How one researcher is empowering young women to become the next generation of leaders in technology

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By: Guest contributor, Mon Feb 15 2021

Author: Guest contributor

Chicas en Tecnología was co-founded by Melina Masnatta in 2015 with the goal of reducing the gender gap in the technological entrepreneurial environment by motivating, training and mentoring young women in Argentina and other countries in Latin America. 

Over the past five years Chicas en Tecnología has seen over 7.200 women and girls participate in articulated initiatives and complete their training programmes, where they developed their confidence in STEAM* subjects and recognized that they are not related to gender. Over +1400 educators and teachers have been trained as ambassadors to eliminate gender biases and encourage the participation of girls and women in their classrooms. 

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Initiatives started by Chicas en Tecnología have reached more than 60,000 people from different fields:  families, educators, mentors, entrepreneurs and decision-makers,  who have joined together to address the challenge of reducing the gender gap in technological and entrepreneurial environments

In this interview she tells us about herself and her motivation for starting Chicas en Tecnología.

When and why did you found Chicas en Tecnología?

Data consistently show that women feel they are not qualified to apply for certain jobs to use technology and digital resources, and they see themselves as less capable in science-related areas than men, regardless of whether they are equally competent or have better academic performance.

After working in technology inclusion programmes throughout the country for over a decade, I started to research the cultural barriers and gender stereotypes and biases that underlie the career choices women make. I discovered that women are multiplying agents, who together with the right tools and support, can train the next generation of women to innovate in technology. We formed Chicas en Tecnología to create programmes, clubs and workshops that empower young women to become the next generation of leaders in technology.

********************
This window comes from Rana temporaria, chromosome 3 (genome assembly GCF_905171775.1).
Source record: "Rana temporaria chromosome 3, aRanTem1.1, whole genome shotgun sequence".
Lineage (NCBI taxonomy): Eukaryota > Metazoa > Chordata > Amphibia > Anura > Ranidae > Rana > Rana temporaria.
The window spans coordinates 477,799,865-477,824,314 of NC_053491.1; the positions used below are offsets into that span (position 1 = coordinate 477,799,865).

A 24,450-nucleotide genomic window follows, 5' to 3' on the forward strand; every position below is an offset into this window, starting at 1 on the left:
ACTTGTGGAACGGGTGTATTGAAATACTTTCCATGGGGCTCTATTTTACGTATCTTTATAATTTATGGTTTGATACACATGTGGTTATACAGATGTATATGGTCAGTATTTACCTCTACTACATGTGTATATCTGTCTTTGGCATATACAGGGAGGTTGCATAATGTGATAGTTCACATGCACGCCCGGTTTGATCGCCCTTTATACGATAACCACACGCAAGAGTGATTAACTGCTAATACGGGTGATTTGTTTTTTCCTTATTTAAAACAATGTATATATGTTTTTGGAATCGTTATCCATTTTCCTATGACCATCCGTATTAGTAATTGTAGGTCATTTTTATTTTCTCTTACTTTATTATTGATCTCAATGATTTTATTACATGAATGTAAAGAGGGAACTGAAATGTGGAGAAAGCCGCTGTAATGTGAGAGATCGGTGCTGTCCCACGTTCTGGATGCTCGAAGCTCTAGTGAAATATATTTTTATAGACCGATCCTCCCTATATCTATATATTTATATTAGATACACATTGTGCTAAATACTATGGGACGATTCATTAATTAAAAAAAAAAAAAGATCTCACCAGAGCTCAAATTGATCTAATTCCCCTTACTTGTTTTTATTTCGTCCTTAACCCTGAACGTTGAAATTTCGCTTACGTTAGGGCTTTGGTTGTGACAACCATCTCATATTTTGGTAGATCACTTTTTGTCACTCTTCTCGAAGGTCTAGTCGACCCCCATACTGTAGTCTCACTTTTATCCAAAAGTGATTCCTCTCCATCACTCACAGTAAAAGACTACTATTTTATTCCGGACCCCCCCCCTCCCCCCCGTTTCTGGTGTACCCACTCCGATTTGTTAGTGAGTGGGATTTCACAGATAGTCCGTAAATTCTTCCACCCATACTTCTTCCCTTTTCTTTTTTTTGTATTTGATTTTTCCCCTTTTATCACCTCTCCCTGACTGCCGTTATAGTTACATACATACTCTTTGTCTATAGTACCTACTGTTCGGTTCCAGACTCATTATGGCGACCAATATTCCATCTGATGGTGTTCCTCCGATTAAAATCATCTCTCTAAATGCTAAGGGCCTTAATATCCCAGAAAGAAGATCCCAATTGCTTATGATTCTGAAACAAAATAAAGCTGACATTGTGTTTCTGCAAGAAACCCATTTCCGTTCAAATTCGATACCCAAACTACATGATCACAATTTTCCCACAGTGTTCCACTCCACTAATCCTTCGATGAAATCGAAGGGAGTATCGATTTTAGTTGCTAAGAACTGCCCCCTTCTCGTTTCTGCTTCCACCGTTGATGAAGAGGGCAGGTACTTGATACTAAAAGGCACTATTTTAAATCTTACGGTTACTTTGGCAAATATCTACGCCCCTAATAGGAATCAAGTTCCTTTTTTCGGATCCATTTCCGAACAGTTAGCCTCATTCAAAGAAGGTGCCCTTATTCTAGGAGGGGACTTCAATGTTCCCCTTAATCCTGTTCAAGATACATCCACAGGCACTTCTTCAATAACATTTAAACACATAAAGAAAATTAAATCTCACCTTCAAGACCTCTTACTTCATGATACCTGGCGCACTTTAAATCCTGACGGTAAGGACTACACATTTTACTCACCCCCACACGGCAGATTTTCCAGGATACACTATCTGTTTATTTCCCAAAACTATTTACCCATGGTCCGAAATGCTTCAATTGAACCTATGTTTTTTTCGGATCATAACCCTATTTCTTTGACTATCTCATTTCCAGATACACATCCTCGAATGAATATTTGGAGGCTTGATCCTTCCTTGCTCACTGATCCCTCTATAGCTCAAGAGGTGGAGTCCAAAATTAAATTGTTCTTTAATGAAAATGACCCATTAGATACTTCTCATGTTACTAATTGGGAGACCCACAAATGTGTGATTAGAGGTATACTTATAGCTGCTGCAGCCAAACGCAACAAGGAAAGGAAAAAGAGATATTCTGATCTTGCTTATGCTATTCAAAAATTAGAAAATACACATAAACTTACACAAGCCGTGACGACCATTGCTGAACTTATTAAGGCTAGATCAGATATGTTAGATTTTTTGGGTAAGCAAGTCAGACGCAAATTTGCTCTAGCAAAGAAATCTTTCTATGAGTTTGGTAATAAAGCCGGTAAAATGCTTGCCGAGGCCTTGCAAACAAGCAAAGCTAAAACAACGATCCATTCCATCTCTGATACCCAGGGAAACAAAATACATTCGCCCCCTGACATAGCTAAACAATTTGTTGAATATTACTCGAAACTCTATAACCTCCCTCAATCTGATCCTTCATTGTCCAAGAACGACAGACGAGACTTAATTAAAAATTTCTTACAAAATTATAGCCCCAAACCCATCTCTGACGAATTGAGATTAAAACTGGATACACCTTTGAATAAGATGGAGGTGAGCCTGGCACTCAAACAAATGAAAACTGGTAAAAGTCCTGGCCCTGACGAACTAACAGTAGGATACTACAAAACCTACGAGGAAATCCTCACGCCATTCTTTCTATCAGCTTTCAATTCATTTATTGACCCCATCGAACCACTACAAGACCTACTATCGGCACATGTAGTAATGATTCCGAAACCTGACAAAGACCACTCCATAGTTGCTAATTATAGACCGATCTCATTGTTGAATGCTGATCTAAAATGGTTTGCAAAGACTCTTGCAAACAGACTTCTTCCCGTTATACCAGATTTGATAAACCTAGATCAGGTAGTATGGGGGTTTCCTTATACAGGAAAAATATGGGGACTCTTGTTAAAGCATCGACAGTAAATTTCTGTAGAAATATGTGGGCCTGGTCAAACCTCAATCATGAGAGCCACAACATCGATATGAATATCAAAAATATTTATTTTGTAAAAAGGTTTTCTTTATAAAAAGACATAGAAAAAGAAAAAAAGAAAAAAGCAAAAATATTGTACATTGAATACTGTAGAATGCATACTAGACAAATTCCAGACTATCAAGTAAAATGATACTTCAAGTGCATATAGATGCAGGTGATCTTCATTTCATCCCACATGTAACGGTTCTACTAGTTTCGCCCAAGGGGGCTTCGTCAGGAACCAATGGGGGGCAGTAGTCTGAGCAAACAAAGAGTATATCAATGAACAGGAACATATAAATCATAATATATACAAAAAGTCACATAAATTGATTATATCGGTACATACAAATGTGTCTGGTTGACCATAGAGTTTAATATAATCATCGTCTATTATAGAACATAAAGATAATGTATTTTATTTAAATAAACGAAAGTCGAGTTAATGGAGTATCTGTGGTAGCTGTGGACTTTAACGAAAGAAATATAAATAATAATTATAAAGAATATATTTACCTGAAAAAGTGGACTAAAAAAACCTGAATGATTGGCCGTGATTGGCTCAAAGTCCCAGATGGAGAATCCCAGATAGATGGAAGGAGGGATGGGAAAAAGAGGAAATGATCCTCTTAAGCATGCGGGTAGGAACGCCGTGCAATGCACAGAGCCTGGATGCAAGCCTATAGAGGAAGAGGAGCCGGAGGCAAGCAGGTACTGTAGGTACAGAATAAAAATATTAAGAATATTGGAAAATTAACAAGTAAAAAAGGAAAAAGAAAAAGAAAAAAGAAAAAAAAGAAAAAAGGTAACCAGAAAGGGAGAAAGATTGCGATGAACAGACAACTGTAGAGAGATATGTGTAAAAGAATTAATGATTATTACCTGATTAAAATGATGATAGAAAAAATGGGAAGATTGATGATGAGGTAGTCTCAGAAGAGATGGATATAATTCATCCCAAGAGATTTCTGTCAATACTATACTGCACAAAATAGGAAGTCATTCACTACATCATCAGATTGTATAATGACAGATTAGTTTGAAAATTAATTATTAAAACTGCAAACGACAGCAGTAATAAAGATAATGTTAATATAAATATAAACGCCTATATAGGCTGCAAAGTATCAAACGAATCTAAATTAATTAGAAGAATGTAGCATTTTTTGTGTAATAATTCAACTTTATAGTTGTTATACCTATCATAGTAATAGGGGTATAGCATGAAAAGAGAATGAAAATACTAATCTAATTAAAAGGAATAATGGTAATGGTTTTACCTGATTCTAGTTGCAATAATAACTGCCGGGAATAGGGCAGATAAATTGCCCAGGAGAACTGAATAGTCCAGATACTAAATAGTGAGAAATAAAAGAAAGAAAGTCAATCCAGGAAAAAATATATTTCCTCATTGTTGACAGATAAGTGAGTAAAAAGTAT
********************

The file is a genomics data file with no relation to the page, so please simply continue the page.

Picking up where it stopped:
Was there a science teacher at school who particularly inspired you?

My high school biology teacher was an inspiration to me. I grew up in Patagonia and his classes were always linked to the environment nearby. He did a great job connecting complex concepts with my immediate reality.

Why did you choose to pursue the educational sciences?

Being able to use data to explain reality through experimentation and methodologies was exciting for me. I especially liked that this work had a social impact. The educational sciences bring a scientific approach to a social field that can change people’s lives.

Tell us about someone who inspired you early in your research career

One of my greatest inspirations was Edith Litwin, who was a forerunner in educational technology in Argentina and Latin America. She promoted unprecedented access to university education by designing distance courses and training. As part of her work she created numerous programmes including for the largest public university in Argentina.

What was the best piece of advice you were ever given?

What is urgent should never surpass what is important. This advice was given by my first boss and I always try to keep this in mind - especially in times of the pandemic.

If you could give one piece of advice to your younger self, what would it be?
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Patience. Everything comes to you at one point or another. It’s just important not to forget and enjoy the journey.

What goal would you most like to accomplish?

I would really like to see gender equality in our region and in the STEM ecosystem. The current gender gap is reduced by encouraging, training and supporting the next generation of women leaders, those who are currently children and teenagers. My dream is for everyone in society to recognise this potential in the girls in our communities.

*STEAM refers to the areas of science, technology, engineering, the arts, and mathematics.

Learn more about the Nature Research Awards for Inspiring and Innovating Science (2021 applications open in April)

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About Melina Masnatta, Executive Director, Chicas en Tecnología

Melina Masnatta is a social entrepreneur with a background in educational science. She grew up in Playa Unión, a small town in Patagonia with a diverse population including indigenous groups. The daughter of a doctor and teacher, Melina was inspired by science from a young age. 

When she was eight years old she formed an ecological cleaning crew who cleaned the coast and the streets of Playa Unión every Sunday and alerted the authorities when she found penguins or whales stranded due to oil. Her social entrepreneurship projects have taken her all around Argentina and abroad.


Author: Guest contributor

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